Guide to Online Antivirus Solutions Part 2: Trend Micro HouseCall
by James Hicks - Thursday, 2 August 2007.
Internet connections are getting faster every day, so online antivirus solutions transformed from proof of concepts into actual quality security services. Lately I have been playing with some leading online antivirus products and through the next couple of weeks I will be sharing my thoughts on them.

After Panda Software (now Panda Security) NanoScan and TotalScan, this week I am taking a look at Trend Micro's HouseCall.

Trend Micro HouseCall is an application for checking whether your computer has been infected by viruses, spyware, or other malware. HouseCall performs additional security checks to identify and fix vulnerabilities to prevent reinfection.

HouseCall Version 6.5 - http://housecall.trendmicro.com

I tested this online virus scanner on two computers, Windows XP desktop and a new Windows Vista notebook. After starting the scanning process, first you will need to install the HouseCall kernel. This is a technology that makes it possible to scan your computer for malicious and display the results in your browser. Don't worry about the additional installs, you will just need a mouse click or two.

For instance when you start the scan from a Mozilla Firefox browser you will have just one kernel option:



In a new Internet Explorer 7.0 browser running on Vista, besides this Java Kernel, you will be able to chose a "browser plugin", that in my case proved to be a bit faster way of scanning.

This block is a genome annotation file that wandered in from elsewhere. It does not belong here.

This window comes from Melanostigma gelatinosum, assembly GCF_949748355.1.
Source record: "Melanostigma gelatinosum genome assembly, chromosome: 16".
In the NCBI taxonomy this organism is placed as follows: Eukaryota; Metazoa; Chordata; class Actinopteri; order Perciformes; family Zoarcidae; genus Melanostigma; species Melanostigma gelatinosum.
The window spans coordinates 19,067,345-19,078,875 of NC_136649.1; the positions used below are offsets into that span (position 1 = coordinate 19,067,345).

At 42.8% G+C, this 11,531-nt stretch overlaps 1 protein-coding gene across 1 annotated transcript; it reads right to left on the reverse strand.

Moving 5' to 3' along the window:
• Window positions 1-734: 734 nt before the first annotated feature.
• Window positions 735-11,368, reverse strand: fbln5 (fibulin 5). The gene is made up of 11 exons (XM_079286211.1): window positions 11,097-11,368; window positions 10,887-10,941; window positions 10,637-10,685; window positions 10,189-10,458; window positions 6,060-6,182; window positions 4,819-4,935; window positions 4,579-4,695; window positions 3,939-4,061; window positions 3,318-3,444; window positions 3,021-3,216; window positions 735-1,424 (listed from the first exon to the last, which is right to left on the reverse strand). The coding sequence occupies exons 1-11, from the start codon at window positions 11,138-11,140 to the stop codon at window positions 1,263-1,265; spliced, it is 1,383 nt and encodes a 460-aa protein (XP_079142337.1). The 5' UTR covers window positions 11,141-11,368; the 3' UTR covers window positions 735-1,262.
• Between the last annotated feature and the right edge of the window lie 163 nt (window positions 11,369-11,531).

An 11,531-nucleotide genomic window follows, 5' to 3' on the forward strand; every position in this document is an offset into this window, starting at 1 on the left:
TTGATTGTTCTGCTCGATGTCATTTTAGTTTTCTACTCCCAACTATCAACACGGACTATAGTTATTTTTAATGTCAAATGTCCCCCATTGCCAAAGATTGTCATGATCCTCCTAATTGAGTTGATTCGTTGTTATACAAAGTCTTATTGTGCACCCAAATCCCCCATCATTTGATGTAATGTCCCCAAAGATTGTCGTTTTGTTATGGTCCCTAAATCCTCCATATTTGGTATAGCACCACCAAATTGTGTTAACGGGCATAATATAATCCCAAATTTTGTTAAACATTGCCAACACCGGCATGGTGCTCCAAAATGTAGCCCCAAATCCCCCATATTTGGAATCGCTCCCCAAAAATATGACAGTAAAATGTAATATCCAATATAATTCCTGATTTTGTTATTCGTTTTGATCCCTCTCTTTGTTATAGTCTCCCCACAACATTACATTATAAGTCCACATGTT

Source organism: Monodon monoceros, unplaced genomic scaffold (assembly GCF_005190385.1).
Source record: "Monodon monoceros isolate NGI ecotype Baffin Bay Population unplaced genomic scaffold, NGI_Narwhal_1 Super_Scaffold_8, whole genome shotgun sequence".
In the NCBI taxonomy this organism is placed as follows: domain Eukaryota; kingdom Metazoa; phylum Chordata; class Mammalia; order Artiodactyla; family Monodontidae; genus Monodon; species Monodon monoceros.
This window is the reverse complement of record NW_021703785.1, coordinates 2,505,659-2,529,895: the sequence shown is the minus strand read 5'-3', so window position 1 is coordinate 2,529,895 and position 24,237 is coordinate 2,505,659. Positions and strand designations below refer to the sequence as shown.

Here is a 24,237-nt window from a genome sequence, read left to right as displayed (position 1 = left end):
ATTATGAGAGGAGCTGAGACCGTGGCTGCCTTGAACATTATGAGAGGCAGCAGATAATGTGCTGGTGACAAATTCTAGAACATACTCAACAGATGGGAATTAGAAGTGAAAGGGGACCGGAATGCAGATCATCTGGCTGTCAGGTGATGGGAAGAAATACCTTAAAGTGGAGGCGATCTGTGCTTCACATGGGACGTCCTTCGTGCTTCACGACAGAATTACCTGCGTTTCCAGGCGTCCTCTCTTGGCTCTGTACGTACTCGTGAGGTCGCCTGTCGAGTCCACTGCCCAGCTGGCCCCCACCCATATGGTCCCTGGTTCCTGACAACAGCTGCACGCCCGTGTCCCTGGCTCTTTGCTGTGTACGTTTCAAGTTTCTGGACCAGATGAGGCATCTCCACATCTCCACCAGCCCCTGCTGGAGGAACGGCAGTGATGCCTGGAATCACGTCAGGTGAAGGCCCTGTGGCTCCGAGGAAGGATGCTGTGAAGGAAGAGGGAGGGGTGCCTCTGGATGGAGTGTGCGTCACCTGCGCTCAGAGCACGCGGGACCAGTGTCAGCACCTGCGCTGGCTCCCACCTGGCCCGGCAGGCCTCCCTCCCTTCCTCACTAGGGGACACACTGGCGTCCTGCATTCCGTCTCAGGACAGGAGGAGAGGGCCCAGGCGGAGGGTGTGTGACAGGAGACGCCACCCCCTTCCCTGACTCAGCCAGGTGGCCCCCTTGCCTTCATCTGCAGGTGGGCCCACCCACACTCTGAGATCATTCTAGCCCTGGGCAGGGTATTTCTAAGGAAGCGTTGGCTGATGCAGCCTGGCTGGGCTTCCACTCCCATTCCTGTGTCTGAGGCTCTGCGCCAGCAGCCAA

As you will need to install a Java applet on your system, you will need to check out the publisher authenticity and agree to trust the signed applet pushed to you through the application.



Installing the applet and assigning the trust: yes mode on the applet is the same in both Firefox and Internet Explorer, but in the case of a fresh Windows Vista installation you will need to install Java runtime.



After you have everything installed from the client's perspective, you will get an option of two different scans. The first one is rather interesting for scanning just the suspicious files.



While I checked a couple of files via the previous scanning option, I spent most of the time with the second way of scanning through complete computer scan.

Spotlight

Operation Pawn Storm: Varied targets and attack vectors, next-level spear-phishing tactics

Posted on 23 October 2014.  |  Targets of the spear phishing emails included staff at the Ministry of Defense in France, in the Vatican Embassy in Iraq, military officials from a number of countries, and more.


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